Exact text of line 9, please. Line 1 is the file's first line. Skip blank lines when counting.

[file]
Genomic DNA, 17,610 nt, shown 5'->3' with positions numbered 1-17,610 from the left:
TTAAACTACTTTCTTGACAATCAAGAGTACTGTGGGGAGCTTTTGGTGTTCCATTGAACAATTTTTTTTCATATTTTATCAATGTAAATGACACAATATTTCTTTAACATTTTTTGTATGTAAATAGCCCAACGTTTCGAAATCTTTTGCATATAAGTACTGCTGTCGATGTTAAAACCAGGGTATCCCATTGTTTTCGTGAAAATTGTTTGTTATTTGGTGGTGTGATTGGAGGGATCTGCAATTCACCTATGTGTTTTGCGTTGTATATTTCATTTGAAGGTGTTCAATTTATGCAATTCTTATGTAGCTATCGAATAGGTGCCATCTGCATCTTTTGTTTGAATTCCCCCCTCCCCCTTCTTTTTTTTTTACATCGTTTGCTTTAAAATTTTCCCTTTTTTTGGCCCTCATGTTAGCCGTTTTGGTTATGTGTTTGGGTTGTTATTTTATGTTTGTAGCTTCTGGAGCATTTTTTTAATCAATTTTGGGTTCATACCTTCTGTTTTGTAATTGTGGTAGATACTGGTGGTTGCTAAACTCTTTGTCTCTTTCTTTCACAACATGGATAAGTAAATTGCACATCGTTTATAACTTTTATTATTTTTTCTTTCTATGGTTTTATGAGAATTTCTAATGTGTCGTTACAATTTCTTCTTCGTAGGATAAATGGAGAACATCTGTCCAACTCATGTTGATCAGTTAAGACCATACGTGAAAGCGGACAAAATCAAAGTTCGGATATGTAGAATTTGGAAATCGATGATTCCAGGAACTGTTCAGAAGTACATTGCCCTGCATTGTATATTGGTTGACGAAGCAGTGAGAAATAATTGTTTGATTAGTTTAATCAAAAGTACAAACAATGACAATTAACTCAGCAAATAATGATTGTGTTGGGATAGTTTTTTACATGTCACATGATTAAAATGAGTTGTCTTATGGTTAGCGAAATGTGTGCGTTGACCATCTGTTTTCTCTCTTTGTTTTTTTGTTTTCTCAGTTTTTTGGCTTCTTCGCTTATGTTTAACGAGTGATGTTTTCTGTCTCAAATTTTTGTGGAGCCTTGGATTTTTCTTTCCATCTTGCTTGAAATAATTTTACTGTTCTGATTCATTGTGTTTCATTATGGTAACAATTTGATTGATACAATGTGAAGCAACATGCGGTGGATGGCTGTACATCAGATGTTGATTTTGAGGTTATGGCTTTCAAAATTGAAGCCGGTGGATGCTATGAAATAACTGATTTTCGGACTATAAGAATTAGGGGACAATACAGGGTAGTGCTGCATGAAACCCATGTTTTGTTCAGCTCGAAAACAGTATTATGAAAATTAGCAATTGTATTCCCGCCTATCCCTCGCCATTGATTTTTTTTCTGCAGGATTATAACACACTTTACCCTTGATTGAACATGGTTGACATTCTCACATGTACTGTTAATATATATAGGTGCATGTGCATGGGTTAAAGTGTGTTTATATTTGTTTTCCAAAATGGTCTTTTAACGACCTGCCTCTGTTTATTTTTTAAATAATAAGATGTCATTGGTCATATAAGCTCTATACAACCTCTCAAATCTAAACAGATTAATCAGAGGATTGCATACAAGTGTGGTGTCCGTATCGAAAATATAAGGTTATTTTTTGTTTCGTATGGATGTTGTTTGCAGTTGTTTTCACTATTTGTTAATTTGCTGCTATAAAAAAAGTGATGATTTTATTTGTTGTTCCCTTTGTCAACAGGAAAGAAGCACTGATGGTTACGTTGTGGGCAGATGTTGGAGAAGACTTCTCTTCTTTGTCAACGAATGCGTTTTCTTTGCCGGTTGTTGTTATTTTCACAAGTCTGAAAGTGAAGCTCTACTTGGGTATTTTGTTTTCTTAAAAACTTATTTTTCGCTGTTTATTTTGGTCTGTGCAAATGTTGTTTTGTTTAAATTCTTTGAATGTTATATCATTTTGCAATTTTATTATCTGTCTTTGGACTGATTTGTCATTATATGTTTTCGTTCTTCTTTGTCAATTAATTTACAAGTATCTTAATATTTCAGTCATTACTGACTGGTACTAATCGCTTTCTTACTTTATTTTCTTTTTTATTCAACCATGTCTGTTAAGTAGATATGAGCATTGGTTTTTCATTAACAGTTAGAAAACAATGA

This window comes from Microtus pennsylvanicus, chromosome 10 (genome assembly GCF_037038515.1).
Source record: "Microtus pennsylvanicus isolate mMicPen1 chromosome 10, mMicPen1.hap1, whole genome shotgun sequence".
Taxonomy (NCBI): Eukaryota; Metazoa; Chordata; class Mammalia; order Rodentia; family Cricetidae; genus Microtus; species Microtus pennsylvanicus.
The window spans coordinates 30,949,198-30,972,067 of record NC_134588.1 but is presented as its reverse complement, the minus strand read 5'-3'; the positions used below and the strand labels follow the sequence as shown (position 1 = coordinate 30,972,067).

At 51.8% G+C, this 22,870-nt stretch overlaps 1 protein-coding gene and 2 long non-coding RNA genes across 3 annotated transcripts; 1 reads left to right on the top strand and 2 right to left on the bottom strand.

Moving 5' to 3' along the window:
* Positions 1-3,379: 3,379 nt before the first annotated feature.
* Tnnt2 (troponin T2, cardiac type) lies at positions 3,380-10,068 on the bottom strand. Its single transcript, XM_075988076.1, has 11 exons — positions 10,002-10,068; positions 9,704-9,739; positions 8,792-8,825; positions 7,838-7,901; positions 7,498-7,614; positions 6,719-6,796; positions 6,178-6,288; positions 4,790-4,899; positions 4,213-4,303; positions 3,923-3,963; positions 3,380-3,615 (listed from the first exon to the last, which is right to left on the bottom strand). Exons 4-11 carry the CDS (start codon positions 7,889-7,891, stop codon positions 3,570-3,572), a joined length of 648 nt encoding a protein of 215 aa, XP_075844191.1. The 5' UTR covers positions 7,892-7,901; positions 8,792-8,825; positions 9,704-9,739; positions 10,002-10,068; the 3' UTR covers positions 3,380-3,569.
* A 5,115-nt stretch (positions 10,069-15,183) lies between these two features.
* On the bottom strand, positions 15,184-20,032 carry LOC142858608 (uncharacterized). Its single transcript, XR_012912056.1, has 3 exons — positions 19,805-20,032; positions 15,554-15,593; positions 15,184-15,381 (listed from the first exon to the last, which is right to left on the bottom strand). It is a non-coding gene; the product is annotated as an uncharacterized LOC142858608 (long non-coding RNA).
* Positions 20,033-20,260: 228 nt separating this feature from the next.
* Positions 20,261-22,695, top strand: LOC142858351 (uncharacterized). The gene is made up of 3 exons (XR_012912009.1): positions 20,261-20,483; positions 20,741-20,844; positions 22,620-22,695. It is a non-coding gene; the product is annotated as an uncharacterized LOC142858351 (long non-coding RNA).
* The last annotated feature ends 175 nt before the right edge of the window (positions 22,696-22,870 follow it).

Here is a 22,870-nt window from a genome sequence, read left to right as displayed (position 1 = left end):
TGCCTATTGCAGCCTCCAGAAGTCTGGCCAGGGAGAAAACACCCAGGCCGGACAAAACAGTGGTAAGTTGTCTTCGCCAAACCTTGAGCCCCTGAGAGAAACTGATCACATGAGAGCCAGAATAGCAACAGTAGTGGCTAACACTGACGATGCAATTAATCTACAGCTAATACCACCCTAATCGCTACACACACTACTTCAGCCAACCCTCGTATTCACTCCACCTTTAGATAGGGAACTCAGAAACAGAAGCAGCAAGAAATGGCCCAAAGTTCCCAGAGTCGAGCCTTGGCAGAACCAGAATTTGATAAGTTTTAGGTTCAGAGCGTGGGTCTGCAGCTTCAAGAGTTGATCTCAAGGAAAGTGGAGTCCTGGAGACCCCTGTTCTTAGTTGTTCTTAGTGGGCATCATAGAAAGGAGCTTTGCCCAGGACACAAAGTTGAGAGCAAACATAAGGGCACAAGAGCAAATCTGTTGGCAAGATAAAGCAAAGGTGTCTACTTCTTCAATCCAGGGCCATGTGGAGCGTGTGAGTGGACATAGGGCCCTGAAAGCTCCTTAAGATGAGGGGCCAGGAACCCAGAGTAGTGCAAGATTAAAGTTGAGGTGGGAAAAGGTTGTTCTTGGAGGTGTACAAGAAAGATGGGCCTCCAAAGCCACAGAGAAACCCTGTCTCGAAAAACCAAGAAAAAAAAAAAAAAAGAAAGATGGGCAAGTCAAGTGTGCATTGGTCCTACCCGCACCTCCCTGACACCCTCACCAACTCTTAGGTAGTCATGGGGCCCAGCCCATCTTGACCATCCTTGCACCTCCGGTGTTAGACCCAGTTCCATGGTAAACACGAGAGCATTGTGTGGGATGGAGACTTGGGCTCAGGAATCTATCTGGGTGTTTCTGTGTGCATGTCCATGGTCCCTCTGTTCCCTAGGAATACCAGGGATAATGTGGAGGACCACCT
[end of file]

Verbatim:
* Positions 1-3,379: 3,379 nt before the first annotated feature.